Over the years, I've been informally taught to fear banks as investments. "Their balance sheets are too hard to read." "They're too opaque." My sister, a bank vice president with an MBA, even told me once to "steer very clear of them." But while this advice holds true for many banks, especially the ones on Wall Street, it doesn't hold true for all of them.
One of those exceptions is Wells Fargo
First, some basics. In one form or another, banks have been around for millennia, and have traditionally made money in a very boring but dependable manner:
- Take in deposits.
- Lend the money out at a higher interest rate.
- Pay the depositors a lower interest rate.
- Pocket the difference between the two rates as profit.
Investment banking, as it evolved in the late 20th century, changed all this. Banks began making very exciting but risky investments, investments which could quickly lead to the bank's collapse if things didn't work out as planned. This is a large part of what happened in the 2008 financial crisis, with the now-bankrupt Lehman Brothers being a primary example.
Making money the old-fashioned way
Wells Fargo still makes money the old-fashioned way. It does have an investment arm, but to quote the bank's chief financial officer, Tim Sloan: "We like the investment banking business but we also like the fact that on a relative basis we don't have a specific business that's the majority driver." As such, Wells Fargo avoided much of the mess that engulfed the banking industry in 2008 (the effects of which are still being felt today).
In fact, with profits down across the investment banking sector right now, Wells Fargo's smaller investment banking arm meant smaller losses from that division in the fourth quarter, especially versus rival Citigroup
Citigroup's fourth-quarter net income plunged 11%. The drop was due in part to a $163 million loss from the bank's investment arm, versus a profit of $212 million last year. Underlining just how tough things are in the investment banking world, fourth-quarter net income for JP Morgan Chase
Going global the old-fashioned way
Wells Fargo is the country's largest bank by market capitalization, and has earned its steady-Eddie reputation while doing most of its business in the U.S. But that's about to change -- at least to some degree. As its U.S. customers expand their business around the world, Wells Fargo plans on following them by moving into 20 foreign markets, including Germany, Hong Kong, the U.K., Japan, France, and China.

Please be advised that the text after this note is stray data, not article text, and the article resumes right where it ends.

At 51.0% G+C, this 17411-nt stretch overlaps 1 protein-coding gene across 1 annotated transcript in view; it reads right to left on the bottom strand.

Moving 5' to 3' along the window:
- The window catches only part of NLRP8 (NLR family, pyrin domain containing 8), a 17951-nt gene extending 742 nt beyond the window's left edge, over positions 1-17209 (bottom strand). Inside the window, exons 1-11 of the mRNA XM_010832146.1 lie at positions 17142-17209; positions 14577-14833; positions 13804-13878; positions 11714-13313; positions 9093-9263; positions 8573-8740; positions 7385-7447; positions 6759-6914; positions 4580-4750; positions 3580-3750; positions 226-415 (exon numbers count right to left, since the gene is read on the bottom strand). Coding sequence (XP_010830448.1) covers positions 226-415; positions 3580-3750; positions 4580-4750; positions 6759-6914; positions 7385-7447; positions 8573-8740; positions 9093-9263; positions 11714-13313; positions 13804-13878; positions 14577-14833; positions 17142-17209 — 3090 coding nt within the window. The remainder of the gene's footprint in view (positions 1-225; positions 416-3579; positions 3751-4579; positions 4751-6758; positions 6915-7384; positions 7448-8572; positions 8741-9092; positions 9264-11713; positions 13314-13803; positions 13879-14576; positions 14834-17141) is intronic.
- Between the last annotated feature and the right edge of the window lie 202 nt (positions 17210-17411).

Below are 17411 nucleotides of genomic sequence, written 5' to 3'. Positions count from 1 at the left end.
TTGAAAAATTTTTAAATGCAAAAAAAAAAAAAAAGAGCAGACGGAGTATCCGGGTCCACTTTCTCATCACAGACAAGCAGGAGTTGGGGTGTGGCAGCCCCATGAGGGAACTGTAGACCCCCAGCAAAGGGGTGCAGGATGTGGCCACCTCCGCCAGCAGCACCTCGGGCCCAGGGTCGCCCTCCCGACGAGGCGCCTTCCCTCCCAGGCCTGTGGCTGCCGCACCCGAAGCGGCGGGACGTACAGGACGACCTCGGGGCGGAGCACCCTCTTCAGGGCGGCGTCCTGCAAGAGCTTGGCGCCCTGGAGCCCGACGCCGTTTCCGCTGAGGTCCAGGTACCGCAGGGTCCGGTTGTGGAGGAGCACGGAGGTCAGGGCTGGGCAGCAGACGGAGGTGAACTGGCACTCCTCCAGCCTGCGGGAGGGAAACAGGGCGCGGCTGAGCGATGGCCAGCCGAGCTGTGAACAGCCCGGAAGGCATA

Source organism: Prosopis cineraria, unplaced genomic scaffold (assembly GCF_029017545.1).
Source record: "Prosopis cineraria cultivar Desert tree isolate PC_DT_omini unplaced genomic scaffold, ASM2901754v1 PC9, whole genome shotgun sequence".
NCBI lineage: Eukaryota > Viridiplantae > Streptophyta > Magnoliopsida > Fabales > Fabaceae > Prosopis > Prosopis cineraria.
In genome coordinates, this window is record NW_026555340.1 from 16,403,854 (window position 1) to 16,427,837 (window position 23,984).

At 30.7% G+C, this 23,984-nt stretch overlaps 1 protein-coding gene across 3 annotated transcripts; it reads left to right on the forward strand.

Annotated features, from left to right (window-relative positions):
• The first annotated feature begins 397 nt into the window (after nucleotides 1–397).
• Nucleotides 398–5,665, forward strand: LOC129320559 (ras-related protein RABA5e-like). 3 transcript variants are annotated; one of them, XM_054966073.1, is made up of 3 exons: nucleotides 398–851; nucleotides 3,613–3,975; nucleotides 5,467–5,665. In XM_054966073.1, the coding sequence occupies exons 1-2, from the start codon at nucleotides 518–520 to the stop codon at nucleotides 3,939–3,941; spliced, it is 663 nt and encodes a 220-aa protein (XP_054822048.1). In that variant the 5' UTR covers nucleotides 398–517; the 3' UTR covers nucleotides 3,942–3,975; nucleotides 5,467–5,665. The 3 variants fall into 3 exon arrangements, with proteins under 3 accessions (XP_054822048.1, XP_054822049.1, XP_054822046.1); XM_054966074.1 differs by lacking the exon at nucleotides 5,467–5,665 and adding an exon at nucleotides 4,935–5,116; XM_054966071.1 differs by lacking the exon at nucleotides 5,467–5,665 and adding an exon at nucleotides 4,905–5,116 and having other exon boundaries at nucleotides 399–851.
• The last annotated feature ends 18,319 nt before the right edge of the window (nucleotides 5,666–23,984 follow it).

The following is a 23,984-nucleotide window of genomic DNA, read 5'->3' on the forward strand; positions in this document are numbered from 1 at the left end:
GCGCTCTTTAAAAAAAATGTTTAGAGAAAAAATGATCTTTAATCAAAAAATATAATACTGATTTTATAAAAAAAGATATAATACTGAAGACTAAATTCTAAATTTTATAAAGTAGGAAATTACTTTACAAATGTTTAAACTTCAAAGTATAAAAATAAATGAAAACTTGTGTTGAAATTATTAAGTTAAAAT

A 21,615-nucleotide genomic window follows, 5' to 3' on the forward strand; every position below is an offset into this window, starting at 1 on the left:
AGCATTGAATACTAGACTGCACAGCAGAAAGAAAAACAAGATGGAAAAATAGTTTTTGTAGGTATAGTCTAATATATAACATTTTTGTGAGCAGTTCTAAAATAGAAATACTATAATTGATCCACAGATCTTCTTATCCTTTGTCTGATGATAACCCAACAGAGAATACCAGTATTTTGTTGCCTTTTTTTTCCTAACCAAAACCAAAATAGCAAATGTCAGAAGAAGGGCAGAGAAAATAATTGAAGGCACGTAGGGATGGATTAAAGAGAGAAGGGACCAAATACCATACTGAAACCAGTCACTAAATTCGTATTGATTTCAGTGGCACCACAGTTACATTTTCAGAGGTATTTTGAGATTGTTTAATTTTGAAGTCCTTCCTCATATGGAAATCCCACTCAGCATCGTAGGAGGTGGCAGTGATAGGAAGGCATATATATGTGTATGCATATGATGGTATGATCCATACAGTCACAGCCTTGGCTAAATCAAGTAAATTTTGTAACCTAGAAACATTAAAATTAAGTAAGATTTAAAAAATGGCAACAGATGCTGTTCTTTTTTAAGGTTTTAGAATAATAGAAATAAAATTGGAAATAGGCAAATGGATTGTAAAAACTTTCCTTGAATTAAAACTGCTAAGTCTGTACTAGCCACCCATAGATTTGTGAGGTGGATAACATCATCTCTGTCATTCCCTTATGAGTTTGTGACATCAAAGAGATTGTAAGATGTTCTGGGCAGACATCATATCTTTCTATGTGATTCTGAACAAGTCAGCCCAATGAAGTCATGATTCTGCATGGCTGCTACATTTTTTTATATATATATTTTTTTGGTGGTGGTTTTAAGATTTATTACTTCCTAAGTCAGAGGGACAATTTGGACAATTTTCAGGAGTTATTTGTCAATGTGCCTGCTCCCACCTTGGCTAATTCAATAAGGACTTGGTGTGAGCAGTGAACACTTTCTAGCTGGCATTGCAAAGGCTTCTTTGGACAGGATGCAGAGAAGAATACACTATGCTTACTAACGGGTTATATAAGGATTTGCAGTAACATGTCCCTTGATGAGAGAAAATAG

Expanding more globally is a good move for the big U.S.-focused bank, especially the way in which it's going about it -- that is, cautiously and thoughtfully. And the physical logistics of the move itself will be helped by the fact that Wells Fargo already has the office space, acquired when it took over Wachovia bank during the 2008 financial crisis.
The seal of approval
And, although I hesitate to mention it, another significant bright spot worth mentioning about Wells Fargo is that the bank is a favorite investment of Warren Buffett. Just last month, Buffett bought 46.6 million shares, bringing Berkshire Hathaway's
They don't call Warren Buffett the Sage of Omaha for nothing. He's an extraordinarily careful, thoughtful investor. That said, you should never invest in a company just because someone else does, even if that someone else is Warren Buffett. But this 46.6 million share purchase is somewhat a seal of approval for Wells Fargo: It's not a deal breaker if it's not there, but it sure is nice to have.
Wells Fargo: One of the good guys
I hope you feel a little better about banks as investments now. They're not all shadowy, black holes. Sure, steady, profitably boring, and transparent -- the way all banks used to be -- wins the race in banking and investing -- and that's a formula Wells Fargo has down cold.
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